Luminous, pc-scale CO 6-5 emission in the obscured nucleus of NGC 1377
Artikel i vetenskaplig tidskrift, 2017
High-resolution submillimeter line and continuum observations are important in probing the morphology, column density, and dynamics of the molecular gas and dust around obscured active galactic nuclei (AGNs). With high-resolution (0'.06 x 0'.05 (6 x 5 pc)) ALMA 690 GHz observations we have found bright (T-B > 80 K) and compact (full width half maximum size (FWHM) size of 10 x 7 pc) CO 6-5 line emission in the nuclear region of the extremely radio-quiet galaxy NGC 1377. The CO 6-5 intensity is partially aligned with the previously discovered jet/outflow of NGC 1377 and is tracing dense (n > 10(4 )cm(-3)) hot molecular gas at the base of the outflow. The velocity structure is complex and shifts across the jet/outflow are discussed in terms of separate overlapping kinematical components or rotation. High-velocity gas (Delta v +/- 145 km s(-1)) is detected inside r < 2-3 pc and we suggest that it is emerging from an inclined rotating disk or torus of position angle PA = 140 degrees +/- 20 degrees with a dynamical mass of 3 x 10(6 )M(circle dot). This mass is consistent with that of a supermassive black hole (SMBH), as inferred from the M-sigma relation. The gas mass of the proposed disk/torus constitutes <3% of the dynamical mass inside a radius of 3 pc. In contrast to the intense CO 6-5 line emission, we do not detect 690 GHz dust continuum in the nuclear region of NGC 1377. The upper limit of S (690 GHz) less than or similar to 2 mJy implies an H-2 column density N(H-2) < 3 x 10(23) cm(-2) (averaged in the central 6 x 5 pc beam). This is inconsistent with a Compton thick (CT) source and we discuss the possibility that CT obscuration may instead be occurring on smaller subparsec scales or in a larger foreground structure. From SED fitting we suggest that half of the IR emission of NGC 1377 is nuclear and the rest, mostly the far-infrared (FIR), is emerging from larger scales. The extreme radio quietness, and the lack of emission from other star formation tracers, raise questions on the origin of the FIR emission. We discuss the possibility that it arises from AGN-heated dust along the minor axis.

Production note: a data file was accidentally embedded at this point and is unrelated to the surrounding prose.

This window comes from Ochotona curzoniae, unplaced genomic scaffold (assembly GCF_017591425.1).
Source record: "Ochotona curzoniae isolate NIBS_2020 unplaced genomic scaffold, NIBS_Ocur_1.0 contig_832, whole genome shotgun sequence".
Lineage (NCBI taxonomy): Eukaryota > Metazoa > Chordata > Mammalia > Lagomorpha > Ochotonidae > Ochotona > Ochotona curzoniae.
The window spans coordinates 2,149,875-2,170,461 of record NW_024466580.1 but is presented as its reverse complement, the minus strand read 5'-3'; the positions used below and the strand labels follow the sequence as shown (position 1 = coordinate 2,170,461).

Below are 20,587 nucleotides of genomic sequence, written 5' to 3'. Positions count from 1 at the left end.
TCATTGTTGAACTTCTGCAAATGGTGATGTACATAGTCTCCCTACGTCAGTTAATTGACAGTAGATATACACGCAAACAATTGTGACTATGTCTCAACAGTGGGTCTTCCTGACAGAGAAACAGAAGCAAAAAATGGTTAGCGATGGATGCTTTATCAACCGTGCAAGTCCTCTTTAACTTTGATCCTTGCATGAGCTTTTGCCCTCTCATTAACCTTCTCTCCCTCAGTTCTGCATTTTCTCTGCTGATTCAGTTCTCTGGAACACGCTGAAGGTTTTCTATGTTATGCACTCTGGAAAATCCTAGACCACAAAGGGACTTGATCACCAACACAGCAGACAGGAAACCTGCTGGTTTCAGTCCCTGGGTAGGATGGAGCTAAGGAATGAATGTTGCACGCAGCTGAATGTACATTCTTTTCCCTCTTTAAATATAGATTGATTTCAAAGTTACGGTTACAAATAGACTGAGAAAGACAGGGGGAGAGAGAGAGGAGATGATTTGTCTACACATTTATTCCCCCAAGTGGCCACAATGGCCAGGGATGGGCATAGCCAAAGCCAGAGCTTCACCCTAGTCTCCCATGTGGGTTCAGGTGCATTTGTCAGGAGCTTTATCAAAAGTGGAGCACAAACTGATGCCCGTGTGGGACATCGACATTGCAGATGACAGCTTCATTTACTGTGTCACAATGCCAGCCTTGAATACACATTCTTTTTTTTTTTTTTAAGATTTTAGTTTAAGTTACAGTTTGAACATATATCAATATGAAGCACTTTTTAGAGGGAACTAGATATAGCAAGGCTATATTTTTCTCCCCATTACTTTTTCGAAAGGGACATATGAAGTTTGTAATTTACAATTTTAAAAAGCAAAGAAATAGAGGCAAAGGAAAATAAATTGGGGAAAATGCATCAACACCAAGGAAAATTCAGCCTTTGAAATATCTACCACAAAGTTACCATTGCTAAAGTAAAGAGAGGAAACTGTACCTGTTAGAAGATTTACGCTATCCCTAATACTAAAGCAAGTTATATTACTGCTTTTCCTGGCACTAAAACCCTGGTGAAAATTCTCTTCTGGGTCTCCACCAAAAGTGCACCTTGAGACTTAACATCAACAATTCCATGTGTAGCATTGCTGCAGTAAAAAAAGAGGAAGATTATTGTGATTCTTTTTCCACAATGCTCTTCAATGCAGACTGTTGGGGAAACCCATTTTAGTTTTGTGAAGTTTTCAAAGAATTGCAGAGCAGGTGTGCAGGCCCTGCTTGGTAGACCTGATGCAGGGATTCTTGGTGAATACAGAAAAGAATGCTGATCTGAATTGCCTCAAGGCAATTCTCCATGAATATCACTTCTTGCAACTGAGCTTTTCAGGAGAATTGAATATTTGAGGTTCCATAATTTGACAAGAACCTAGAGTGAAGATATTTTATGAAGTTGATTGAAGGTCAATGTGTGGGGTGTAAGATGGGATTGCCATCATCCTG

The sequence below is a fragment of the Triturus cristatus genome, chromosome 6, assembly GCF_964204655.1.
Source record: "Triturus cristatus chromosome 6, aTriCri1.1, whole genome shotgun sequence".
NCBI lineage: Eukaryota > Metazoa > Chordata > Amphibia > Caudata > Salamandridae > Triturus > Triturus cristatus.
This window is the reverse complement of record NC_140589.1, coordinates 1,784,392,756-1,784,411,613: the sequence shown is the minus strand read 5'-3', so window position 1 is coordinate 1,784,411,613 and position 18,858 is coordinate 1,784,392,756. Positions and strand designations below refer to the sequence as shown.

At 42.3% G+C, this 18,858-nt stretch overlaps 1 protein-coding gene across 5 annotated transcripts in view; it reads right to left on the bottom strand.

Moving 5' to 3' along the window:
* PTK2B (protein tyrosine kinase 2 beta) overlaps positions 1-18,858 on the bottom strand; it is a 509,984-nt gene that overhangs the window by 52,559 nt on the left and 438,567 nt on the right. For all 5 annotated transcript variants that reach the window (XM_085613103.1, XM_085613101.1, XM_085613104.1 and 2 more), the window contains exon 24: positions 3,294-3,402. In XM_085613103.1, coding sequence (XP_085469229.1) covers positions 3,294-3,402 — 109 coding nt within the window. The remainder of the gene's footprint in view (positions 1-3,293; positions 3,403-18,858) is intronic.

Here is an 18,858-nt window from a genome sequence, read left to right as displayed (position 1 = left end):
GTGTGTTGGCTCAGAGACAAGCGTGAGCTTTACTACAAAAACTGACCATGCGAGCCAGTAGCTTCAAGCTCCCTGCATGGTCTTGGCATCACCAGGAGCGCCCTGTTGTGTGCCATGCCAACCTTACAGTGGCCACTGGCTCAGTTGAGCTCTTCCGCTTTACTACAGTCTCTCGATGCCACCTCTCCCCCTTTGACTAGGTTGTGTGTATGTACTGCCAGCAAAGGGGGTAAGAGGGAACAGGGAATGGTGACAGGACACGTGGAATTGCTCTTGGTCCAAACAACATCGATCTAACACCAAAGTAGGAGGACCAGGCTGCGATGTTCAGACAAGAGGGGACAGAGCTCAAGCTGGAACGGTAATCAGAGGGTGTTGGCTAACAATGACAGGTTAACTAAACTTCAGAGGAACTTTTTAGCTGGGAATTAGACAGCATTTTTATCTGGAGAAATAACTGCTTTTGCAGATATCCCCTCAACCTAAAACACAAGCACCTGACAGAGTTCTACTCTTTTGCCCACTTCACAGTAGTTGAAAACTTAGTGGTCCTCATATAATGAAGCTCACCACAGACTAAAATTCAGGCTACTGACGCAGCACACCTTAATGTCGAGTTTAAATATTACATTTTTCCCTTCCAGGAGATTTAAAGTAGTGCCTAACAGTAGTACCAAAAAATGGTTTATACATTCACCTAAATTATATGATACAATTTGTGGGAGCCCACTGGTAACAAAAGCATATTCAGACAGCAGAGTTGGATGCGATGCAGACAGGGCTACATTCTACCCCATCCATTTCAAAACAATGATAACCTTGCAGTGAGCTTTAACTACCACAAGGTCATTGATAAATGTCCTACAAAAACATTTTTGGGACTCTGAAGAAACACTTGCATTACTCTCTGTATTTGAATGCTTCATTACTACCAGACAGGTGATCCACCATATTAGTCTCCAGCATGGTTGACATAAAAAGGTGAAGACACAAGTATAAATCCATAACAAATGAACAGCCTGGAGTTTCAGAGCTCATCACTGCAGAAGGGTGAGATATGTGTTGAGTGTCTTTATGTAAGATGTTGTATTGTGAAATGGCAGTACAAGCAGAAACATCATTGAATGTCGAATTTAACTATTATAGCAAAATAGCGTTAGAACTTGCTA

galaxies: individual: NGC 1377
ISM: jets and outflows